The SVB shows that there are few libertarians in a financial foxhole

The writer is the founder He toastedan FT-backed site about European start-ups

As the 16th largest bank in the United States, Silicon Valley Bank was not large enough to qualify as a systemically important financial institution. But if its many distressed depositors are to be believed, the failed bank is still considered a technologically important bank.

It’s probably stuck in your throat that the US and UK financial authorities had to craft an emergency bailout for an institution and industry so fond of protesting government intervention and lobbying for tighter regulatory oversight. Nevertheless, it is a pragmatic step to provide shelter to tens of thousands of mostly blameless depositors of SVB, many of whom would have gone bankrupt even without financial cover.

In the United States, the Treasury Department and the Federal Reserve announced Sunday night that the Federal Deposit Insurance Corporation will provide emergency financing to protect SVB depositors even as shareholders and bondholders are wiped out. The FDIC also seeks to discharge SVB’s remaining assets as soon as possible.

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Hours later, the UK Treasury announced it had approved the sale of SVB’s major UK arm to Europe’s biggest bank, HSBC, for a token £1. Hear the sighs of relief among panicked tech entrepreneurs who spent their weekends frantically trying to figure out how to pay their employees this week.

Both national authorities emphasized that their taxpayers will not be exposed to any losses. In the United States, officials said the shortfall would be covered by a levy on the rest of the banking sector.

However, both interventions still raise vague questions about the extent and effectiveness of financial regulation. U.S. officials said Treasury Secretary Janet Yellen cited a “systemic risk exception” to justify the support. What other lurking horrors will be revealed in the era of rising interest rates?

The SVB fiasco also shines an unforgivable spotlight on the hypocrisy of the biggest venture capitalists on both sides of the Atlantic, who privately urged their portfolio companies to withdraw their money from the bank and later publicly called for government bailouts. SVB collapsed on Friday in a classic bank run after customers withdrew $42 billion in deposits.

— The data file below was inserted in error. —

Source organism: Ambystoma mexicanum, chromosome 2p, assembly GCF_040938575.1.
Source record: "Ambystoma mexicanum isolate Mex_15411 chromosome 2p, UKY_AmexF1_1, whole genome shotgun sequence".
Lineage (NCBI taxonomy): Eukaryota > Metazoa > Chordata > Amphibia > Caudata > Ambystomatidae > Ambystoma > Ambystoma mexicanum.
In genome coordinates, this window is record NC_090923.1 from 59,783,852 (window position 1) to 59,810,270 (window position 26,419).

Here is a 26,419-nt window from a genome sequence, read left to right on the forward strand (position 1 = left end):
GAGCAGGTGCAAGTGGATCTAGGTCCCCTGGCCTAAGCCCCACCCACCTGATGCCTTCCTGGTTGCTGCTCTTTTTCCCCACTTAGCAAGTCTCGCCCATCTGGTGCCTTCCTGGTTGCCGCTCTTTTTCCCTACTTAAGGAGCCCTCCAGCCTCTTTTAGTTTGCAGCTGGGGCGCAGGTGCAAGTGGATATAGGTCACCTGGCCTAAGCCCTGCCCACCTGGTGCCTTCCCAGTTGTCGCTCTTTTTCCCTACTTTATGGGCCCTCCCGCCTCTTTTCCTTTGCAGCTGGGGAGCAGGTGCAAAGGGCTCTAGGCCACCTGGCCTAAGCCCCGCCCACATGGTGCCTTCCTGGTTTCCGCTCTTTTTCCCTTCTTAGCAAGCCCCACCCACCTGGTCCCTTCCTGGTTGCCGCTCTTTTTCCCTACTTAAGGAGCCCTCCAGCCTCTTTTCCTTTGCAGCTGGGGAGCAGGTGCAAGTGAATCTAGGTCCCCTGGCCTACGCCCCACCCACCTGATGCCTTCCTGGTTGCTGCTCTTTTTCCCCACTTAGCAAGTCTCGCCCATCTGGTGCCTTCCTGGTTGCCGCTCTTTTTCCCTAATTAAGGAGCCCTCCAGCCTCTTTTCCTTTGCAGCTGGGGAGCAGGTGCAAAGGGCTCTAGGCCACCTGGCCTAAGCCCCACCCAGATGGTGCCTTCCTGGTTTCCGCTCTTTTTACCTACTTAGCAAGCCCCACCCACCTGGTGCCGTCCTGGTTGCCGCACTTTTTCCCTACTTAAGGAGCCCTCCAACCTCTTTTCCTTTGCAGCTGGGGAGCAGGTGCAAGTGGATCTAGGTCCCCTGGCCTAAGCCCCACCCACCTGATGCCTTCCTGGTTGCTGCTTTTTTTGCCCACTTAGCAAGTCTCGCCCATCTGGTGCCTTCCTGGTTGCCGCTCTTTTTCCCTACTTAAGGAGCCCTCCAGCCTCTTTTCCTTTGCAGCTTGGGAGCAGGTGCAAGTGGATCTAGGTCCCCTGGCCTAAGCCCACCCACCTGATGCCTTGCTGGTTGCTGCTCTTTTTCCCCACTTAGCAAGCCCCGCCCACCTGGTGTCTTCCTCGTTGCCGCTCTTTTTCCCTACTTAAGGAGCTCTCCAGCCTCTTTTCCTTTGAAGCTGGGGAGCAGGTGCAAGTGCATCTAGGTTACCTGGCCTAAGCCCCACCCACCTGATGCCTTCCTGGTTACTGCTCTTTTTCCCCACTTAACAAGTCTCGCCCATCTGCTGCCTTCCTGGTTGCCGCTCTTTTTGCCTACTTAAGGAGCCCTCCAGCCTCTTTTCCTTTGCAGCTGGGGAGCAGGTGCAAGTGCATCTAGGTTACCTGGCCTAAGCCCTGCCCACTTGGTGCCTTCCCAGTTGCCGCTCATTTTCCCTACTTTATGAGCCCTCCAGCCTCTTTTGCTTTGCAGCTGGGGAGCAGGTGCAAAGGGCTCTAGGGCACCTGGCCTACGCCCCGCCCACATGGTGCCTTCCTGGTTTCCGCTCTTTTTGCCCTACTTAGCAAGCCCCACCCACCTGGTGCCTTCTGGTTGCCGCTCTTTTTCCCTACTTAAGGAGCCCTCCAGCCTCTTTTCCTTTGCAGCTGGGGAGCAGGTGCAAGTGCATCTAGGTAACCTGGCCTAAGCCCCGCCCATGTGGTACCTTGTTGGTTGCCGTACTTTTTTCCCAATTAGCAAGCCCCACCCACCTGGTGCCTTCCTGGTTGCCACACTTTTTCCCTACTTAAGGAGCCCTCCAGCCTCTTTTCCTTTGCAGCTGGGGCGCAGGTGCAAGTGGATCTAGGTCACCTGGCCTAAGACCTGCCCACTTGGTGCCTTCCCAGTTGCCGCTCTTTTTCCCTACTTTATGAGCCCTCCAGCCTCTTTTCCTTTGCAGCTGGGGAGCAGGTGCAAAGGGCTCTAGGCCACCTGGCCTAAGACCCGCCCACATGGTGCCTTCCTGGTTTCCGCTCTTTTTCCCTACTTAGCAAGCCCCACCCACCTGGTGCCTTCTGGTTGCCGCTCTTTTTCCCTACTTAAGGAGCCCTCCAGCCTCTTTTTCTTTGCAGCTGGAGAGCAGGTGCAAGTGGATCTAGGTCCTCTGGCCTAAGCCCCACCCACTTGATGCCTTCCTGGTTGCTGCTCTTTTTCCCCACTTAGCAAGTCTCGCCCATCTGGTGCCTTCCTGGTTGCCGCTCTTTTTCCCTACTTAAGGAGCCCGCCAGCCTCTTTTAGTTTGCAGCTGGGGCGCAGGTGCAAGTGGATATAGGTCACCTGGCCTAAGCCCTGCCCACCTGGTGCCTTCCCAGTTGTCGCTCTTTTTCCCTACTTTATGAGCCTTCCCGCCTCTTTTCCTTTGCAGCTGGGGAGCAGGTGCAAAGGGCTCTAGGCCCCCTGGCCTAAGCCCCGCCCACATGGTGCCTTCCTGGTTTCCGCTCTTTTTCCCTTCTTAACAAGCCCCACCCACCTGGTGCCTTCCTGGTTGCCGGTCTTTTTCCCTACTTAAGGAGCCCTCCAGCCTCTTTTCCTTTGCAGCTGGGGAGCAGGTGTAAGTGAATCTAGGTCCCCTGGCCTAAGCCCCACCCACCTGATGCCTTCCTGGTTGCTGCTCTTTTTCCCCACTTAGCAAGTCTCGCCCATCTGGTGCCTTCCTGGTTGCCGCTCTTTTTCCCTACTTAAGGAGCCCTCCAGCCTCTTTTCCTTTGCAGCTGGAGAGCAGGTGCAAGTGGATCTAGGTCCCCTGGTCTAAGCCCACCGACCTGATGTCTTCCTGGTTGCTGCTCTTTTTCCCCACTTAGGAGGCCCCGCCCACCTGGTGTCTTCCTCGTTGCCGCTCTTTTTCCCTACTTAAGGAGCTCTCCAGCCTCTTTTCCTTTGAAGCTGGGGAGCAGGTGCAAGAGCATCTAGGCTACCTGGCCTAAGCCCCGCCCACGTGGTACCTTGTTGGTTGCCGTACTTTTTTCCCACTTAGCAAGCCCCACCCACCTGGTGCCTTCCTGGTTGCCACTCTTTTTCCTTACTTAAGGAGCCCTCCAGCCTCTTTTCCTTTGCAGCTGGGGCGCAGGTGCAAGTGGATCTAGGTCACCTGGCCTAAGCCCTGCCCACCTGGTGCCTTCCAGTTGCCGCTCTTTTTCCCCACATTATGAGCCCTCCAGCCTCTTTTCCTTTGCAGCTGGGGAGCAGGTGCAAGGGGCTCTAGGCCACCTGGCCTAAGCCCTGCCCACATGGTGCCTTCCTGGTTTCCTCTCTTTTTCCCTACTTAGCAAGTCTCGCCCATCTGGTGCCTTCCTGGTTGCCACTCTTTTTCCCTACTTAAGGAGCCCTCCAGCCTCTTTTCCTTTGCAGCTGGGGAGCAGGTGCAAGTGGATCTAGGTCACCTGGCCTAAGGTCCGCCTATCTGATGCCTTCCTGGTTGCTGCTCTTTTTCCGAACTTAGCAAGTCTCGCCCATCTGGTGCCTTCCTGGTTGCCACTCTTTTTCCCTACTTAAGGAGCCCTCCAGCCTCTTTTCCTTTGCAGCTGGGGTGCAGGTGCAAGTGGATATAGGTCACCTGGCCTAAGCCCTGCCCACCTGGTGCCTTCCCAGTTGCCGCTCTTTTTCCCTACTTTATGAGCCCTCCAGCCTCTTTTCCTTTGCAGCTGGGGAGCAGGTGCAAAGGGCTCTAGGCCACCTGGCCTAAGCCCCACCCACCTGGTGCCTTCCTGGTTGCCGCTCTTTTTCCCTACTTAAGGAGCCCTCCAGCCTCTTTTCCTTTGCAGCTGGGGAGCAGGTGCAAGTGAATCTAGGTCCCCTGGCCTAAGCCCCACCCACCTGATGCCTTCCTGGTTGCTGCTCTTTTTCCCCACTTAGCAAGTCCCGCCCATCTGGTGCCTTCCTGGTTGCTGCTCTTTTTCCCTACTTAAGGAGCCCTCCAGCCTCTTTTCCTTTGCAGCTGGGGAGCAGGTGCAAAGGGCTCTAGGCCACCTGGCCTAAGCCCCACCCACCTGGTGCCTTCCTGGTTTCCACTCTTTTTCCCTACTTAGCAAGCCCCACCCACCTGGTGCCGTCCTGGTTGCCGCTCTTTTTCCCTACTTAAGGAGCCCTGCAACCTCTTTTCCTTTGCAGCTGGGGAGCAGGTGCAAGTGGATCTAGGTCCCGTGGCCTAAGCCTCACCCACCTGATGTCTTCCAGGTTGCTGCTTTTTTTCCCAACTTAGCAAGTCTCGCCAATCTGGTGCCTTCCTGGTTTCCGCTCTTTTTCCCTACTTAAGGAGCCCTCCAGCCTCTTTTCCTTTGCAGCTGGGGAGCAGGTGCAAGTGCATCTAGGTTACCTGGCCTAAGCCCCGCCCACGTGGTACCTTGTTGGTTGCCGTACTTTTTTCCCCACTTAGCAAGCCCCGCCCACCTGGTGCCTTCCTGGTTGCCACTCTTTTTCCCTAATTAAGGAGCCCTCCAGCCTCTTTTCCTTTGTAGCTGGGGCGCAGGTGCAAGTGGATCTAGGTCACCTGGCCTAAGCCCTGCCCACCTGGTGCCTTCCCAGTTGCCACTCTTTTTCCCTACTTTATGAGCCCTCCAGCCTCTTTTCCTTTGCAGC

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After the global financial crisis of 2008, like many banking titans, the tech tycoons favor the privatization of profits and the socialization of losses. Few libertarians are in a financial foxhole.

In hindsight, it’s clear that the reasons for SVB’s remarkable growth over the past 40 years were also the reasons for last week’s stunning collapse in less than 48 hours. For decades, the bank played a critical role in the U.S. tech economy by narrowly focusing on servicing risky, unsecured tech startups that were far from ideal clients for traditional financial institutions. The bank has also managed the personal finances of numerous technology entrepreneurs and investors and has invested in several venture funds as a limited partner.

SVB boasted that it provides services to nearly half of the venture capital-backed technology and life sciences businesses in the United States, as well as startups in Europe, India, Israel and China. However, at the end of 2022, it held $157 billion in deposits in just 37,000 accounts.

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This concentrated exposure has allowed the bank to ride the extraordinary bull market in technology over the past two decades. But this also made him extremely vulnerable in the downturn. An excessive one-way bet on the US Treasuries market proved fatal for SVB after the interest rate cycle turned.

“It turns out that one of the biggest risks to our business model is catering to a very close-knit group of investors who have a herd mentality,” a bank executive told the FT.

The near-death experience of thousands of start-ups exposed to SVB will certainly have a salutary effect on the technology sector. “If we can’t manage our own money better, it’s up to us, not the taxpayers” concluded one of the founders at the weekend.

Skillful action by regulators could have resolved the industry crisis. But treasury management is now likely to rank high with product development and customer acquisition as survival skills.